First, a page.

Members · Prefs · Laboratory · Collections · Openings · Endgames · Sacrifices · History · Search Kibitzing · Kibitzer's Café · Chessforums · Tournament Index · Players · Kibitzing
Robert James Fischer vs Dieter Keller
Zuerich (1959), Zuerich SUI, rd 14, Jun-06
Spanish Game: Closed Variations. Keres Defense (C92)  ·  0-1



explore this opening
find similar games 1,099 more games of Fischer
PGN: download | view | print Help: general | java-troubleshooting

TIP: Premium members can suggest a game for Guess-the-Move with the Guess-the-Move Suggestion Queue.

PGN Viewer:  What is this?
For help with this chess viewer, please see the Olga Chess Viewer Quickstart Guide.


Kibitzer's Corner
Sep-06-04  iron maiden: This upset victory by the Swiss champion knocked Fischer out of the lead with two rounds to go. If he had won this game, he would have ended up tying with Tal for first place.
Sep-06-04  mack: Thanks for bringing my attention to this game, I'm going to have to take a look at this endgame tonight.
Aug-24-05  who: 43...Rxe6+ 44.Re2 Rc6 45.Re8+
Premium Chessgames Member
  perfidious: This opening line was played the month after the two Fischer games in Santiago, and the outcome from the opening was no different; the line is safe enough for White, though offering no real hope of advantage.

May-20-09  Eyal: This game is a good example of what might happen when trying to play impatiently for a win in a position which doesn't justify it, even against a considerably weaker opponent. It was played in the penultimate round of the Zurich tournament with Fischer and Tal tied in the lead (Fischer having to play the Black pieces vs. Tal in the final round), and at a rather early stage during this game Tal has won his, putting the pressure on Fischer.

Fischer's choice of 11.dxe5 was already questionable – he has played it twice that same year in Santiago - Fischer vs R Flores-Alvarez, 1959, Fischer vs L Sanchez, 1959 - without achieving anything significant from the opening (for a much better handling of this line by Fischer, with 11.Nbd2, see Fischer vs Reshevsky, 1966). Then, with the aggressive-looking but hasty pawn pushing on the K-side on moves 20-22 he gets into trouble, goes to an endgame a pawn down, and in a very untypical manner hardly shows any resistance – especially when exchanging his only potentially dangerous piece with 30.Rg1? instead of the much more tenacious 30.Kh3.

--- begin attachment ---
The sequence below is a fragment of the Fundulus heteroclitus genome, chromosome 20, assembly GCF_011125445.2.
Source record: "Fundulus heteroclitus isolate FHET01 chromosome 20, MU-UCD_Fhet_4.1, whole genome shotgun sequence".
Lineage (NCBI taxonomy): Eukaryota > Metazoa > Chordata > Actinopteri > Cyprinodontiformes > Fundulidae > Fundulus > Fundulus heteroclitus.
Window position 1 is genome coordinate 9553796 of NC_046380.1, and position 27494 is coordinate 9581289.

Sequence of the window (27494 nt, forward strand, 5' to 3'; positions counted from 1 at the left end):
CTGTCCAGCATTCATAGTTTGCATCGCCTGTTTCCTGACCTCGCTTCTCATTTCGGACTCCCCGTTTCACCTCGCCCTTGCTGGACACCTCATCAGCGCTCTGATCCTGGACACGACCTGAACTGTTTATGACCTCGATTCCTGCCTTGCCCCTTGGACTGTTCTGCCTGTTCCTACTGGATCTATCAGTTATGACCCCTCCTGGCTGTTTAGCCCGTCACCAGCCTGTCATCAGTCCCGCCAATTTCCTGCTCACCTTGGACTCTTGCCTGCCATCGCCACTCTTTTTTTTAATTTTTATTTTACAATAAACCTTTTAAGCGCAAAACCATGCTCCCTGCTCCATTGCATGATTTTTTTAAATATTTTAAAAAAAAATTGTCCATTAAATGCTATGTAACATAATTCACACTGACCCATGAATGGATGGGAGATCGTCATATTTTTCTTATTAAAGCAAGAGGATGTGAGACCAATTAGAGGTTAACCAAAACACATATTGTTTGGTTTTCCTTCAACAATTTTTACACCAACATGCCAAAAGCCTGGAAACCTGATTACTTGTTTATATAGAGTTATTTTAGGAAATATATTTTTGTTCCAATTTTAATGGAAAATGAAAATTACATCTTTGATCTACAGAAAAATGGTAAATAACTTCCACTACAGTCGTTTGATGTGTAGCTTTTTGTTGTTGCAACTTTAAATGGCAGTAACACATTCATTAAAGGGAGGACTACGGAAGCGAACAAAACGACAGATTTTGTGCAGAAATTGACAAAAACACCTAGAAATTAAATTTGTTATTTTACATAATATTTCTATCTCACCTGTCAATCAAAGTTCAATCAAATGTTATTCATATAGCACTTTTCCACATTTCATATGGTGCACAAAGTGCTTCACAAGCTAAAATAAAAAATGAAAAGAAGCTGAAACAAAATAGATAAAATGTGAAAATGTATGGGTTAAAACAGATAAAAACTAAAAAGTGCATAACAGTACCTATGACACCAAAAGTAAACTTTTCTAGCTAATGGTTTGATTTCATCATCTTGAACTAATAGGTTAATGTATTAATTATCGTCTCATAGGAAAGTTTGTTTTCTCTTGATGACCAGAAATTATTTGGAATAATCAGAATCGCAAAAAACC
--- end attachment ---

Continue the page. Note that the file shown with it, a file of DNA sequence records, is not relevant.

May-20-09  TheWizardfromHarlem: Eyal you say his "only potentially dangerous piece" key word is potentially. Black's rook is already a dangerous piece. If you evaluate the position and ask which rook is better without a doubt its blacks. Its the best piece on the whole board. And thats what chess is about having your pieces better than your opponents and when his are better you exchange. 30.♔h3 just attacks the rook but thats all it is, just a threat its like an annoying mosquito. 30.♖g1 comes with -positional- threats and tactics and can change the landscape of the position in whites favor. Its what Bobby is known for aggressive counter attacking even at the cost of a pawn. If 30...♖xe4 suddenly white seizes the g file and black's king is weak and white can start making his own threats it is a strong move. The pawn pushes 20-22 are all standard stuff the difference maker was the strong 22...f4! Bobby must have underestimated this move. And by playing 25.♘h2 and 26.♘f3 he strengthened it by removing the defender of g3 which was holding the king position together. Even that is manageable though, the problem was he let the knight get into a4, after that the queenside pawns fell apart as well. So you giving 30.♖g1 a ? for trading is simply incorrect. The reason the move was bad was that the tempo black gained gave time for the knight to get into a4, effectively dismantling the queenside.

~> The Wise Wizard.

May-20-09  Eyal: <TWfH> I agree that 30.Rg1 can be considered as an attempt at "aggressive counter attack" and thus typical of Fischer's style in a way; but at the end - as your own comment indicates - the idea behind it is rather superficial, since it works only if Black takes the bait by 31...Rxe4?, whereas after the exchange of rooks White is clearly worse. Actually, Fischer may have committed another mistake by recapturing on g1 with the king, since after 31.Nxg1 the knight can come to the aid of the Q-side via e2 – at least the idea of 31…Na4 doesn't seem very dangerous after 32.Ne2 followed by b3. And I still maintain that 30.Kh3 was a better move. Black has 2 options: 30…Rg6? 31.Nh4 removing the rook from the g-file and gaining a tempo for Nf5; and 30…h5 31.Nh2 Rg6, and now with the rook no longer attacking e4 White can play 32.Be3 – e.g. 32…Na4 33.Re2 or 32…Nc4 33.b3 Nd6 34.Bc5, in either case with more chances to hold the draw than in the game.

As for moves 20-22 – in a very general way they may be considered "standard stuff", but obviously they don't work automatically in every case, as this game demonstrates very well. My point was that here Fischer was hasty and showed poor judgment of the position, and that it may have resulted from a win-at-all-costs mentality related to the tournament situation.